It’s time for Mark Zuckerberg to tell Congress why Facebook perpetuates Spanish-language misinformation
Over the past several years, Congress has held countless hearings with Facebook’s leaders, interrogating the company’s executives on everything from market power and privacy to political bias and effects on children. Today alone, House and Senate members held two separate hearings on holding big tech accountable. But Congress has never held a hearing specifically dedicated to addressing Facebook’s (or “Meta” as it has now rebranded itself) deliberate failure to address Spanish-language misinformation.
By Janet Murguía, UnidosUS President and CEO
Worse yet, up until today when the Senate Subcommittee on Communications, Media, and Broadband will finally hear from Free Press Co-CEO Jessica Gonzalez on dangerous algorithms, Congress has not typically bothered to invite Latino voices to testify on Facebook’s nefarious practices. This is despite the fact that Latino communities have been disproportionately affected by the harm Facebook’s misinformation has inflicted on our nation and democracy.
It’s time for our lawmakers to show they are prioritizing Latino concerns by calling Mark Zuckerberg himself back to Washington to answer questions around what Facebook and its sister platforms are doing to combat misinformation targeting Latinos. At a bare minimum, members of Congress should be regularly including Latino perspectives among the witnesses they invite to provide testimony on holding tech companies like Facebook accountable.
This past October, we at UnidosUS decided to cut corporate ties with Facebook following whistleblower revelations on the role that the platform has played in intentionally perpetuating products and policies that harm the Latino community and undermine democratic ideals. We were dismayed and angered to learn that, at every turn, Facebook’s leaders have chosen growth over truth and safety — despite the assurances to the contrary they provided civil rights leaders like myself in numerous meetings over the past several years.
Since then, the news coming out of Facebook continues to get worse. In the weeks since media outlets published whistleblower documents about Facebook’s ability to detect and combat misinformation, multiple stories have been published detailing the full extent of Facebook’s willful disregard for the lies and conspiracy theories infesting its platforms in Spanish.
One thing has become painfully clear: while misinformation on social media continues to be an enormous problem when it comes to English language content, Facebook’s Spanish-language content resembles the “Wild, Wild West” — with virtually no monitoring or oversight by the company. These recent headlines both echo the concerns UnidosUS and our sister organizations in the Latino community have raised with Facebook for years and serve as confirmation of my organization’s decision to part ways with the company. Now in aggregate, they also underscore the urgent need for transparency and accountability that only the federal government can formally compel on a broad scale.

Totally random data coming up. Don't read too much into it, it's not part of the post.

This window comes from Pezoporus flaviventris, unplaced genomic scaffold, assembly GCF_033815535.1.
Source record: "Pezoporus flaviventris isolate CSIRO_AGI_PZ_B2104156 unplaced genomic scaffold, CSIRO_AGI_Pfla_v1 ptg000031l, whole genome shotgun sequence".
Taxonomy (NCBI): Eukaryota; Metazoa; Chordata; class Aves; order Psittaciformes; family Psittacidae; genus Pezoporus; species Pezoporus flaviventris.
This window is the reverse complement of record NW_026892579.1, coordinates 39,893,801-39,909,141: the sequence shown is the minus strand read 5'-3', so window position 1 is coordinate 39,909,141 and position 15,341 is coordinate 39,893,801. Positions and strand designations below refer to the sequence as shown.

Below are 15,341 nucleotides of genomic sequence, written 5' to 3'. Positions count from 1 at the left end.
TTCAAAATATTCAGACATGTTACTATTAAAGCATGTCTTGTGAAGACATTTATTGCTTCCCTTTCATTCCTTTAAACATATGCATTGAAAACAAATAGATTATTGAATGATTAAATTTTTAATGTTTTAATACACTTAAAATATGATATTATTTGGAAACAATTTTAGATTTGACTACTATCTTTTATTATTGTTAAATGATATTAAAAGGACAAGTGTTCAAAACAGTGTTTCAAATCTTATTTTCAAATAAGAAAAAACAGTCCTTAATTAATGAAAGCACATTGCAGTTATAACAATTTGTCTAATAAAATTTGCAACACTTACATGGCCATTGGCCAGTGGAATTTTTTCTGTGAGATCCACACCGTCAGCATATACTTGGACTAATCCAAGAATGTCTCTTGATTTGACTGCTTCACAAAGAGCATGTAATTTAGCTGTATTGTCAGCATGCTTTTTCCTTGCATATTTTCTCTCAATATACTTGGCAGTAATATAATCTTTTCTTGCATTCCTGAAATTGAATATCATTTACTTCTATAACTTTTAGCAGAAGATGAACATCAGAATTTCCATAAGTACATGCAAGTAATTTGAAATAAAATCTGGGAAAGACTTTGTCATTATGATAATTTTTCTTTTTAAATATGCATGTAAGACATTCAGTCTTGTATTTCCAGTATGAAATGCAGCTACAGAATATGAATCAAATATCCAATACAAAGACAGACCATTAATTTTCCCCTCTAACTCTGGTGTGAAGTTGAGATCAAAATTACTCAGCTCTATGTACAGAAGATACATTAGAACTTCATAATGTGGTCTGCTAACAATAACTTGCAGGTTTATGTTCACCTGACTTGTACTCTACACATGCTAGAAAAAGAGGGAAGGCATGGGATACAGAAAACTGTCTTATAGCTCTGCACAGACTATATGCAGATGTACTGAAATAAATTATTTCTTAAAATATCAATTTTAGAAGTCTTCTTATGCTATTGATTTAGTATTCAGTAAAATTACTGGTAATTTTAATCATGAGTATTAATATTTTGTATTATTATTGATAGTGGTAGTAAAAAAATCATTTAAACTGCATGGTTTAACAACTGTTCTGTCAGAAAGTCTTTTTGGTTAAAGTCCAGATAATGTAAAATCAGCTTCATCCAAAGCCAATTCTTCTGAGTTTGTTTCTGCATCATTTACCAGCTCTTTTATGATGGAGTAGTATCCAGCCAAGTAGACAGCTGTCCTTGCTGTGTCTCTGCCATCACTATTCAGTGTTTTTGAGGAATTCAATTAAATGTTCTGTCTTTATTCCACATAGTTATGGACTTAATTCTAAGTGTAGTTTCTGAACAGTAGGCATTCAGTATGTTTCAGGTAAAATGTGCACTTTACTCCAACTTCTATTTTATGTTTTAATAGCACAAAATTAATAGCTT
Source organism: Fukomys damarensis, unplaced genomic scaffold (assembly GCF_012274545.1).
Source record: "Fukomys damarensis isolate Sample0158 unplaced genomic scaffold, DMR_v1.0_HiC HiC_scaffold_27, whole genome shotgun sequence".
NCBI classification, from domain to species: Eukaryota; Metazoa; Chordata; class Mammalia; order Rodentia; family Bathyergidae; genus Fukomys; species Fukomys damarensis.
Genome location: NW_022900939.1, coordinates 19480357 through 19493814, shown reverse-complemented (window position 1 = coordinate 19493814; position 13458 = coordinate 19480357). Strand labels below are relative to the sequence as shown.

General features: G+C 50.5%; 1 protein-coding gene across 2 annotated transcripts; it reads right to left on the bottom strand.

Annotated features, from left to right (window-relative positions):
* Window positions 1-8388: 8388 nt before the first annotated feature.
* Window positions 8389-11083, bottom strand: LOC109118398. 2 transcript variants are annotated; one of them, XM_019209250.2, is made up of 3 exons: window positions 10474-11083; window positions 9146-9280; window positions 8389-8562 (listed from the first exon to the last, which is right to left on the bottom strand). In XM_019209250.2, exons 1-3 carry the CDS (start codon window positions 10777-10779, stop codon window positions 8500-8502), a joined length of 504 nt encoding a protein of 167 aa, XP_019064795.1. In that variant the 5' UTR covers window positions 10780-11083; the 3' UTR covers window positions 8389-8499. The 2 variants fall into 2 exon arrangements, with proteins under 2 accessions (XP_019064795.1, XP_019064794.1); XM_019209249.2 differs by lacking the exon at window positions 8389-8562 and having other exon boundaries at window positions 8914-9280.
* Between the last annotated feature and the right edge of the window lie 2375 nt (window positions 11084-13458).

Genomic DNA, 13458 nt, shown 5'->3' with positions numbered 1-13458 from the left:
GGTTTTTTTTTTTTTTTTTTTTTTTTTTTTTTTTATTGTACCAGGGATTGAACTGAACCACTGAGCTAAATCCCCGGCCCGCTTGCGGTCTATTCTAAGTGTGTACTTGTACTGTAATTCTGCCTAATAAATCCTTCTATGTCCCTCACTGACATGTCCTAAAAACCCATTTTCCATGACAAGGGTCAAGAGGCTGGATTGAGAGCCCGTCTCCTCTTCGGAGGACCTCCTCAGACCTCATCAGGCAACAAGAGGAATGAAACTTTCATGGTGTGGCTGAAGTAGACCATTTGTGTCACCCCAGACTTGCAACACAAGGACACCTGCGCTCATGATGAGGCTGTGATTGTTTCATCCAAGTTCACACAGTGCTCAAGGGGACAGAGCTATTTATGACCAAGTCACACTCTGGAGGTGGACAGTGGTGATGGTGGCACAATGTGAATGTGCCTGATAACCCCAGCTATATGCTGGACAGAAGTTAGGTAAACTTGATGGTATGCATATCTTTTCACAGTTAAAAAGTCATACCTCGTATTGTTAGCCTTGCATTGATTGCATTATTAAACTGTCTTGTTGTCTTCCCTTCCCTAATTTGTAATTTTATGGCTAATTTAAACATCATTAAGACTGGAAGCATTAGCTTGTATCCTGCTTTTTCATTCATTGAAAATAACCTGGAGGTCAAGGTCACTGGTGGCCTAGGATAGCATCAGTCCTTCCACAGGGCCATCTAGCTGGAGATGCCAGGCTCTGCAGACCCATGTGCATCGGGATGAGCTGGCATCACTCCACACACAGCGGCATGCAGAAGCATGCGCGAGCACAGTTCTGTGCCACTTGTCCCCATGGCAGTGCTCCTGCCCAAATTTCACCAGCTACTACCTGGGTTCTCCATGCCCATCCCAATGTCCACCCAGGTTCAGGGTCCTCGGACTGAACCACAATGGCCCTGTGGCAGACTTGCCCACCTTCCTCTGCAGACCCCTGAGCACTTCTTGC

Rampant, unchecked misinformation and disinformation in Spanish has proved deadly for Latino communities. For example, we have seen first hand how misinformation is actively preventing way too many Latinos from getting the life-saving COVID-19 vaccine, making UnidosUS’s vaccine outreach and education campaign exponentially harder. That’s because Latinos are avid consumers of social media, at rates at or higher than for any other group in this country. Latinos are also three times more likely to die from COVID. Given the devastation of the pandemic on our community, Facebook’s disregard for the vaccine misinformation flourishing on its platform is unconscionable.
Worse yet, with Latinos representing nearly 19% of the U.S. population and amounting to almost one in ten voters in the 2020 elections, Facebook’s Spanish-language misinformation fiasco isn’t just a Latino problem — it creates deadly risks to public health in the midst of a pandemic and poses an existential threat to our democracy.
The bottom line is that we at UnidosUS no longer believe that Facebook has the interest or will in policing its Spanish-language content. It is now up to Congress to reel the company in.
While we greatly appreciate the thoughtful concerns and questions many of our lawmakers have directed at Facebook in related hearings, letters, and public statements, they haven’t had much more success than we did in eliciting answers. It’s time for Congress to not only formally include members of our community in any future hearings around tech accountability, but also to act on our concerns by holding a session dedicated to demanding Mark Zuckerberg himself provide answers on Spanish-language misinformation.
After all, if Facebook whistleblower Frances Haugen is right that the company only cares about policing content in the languages and markets it might be regulated in, then more lawmakers need to show they are also taking non-English content seriously in holding Facebook to account.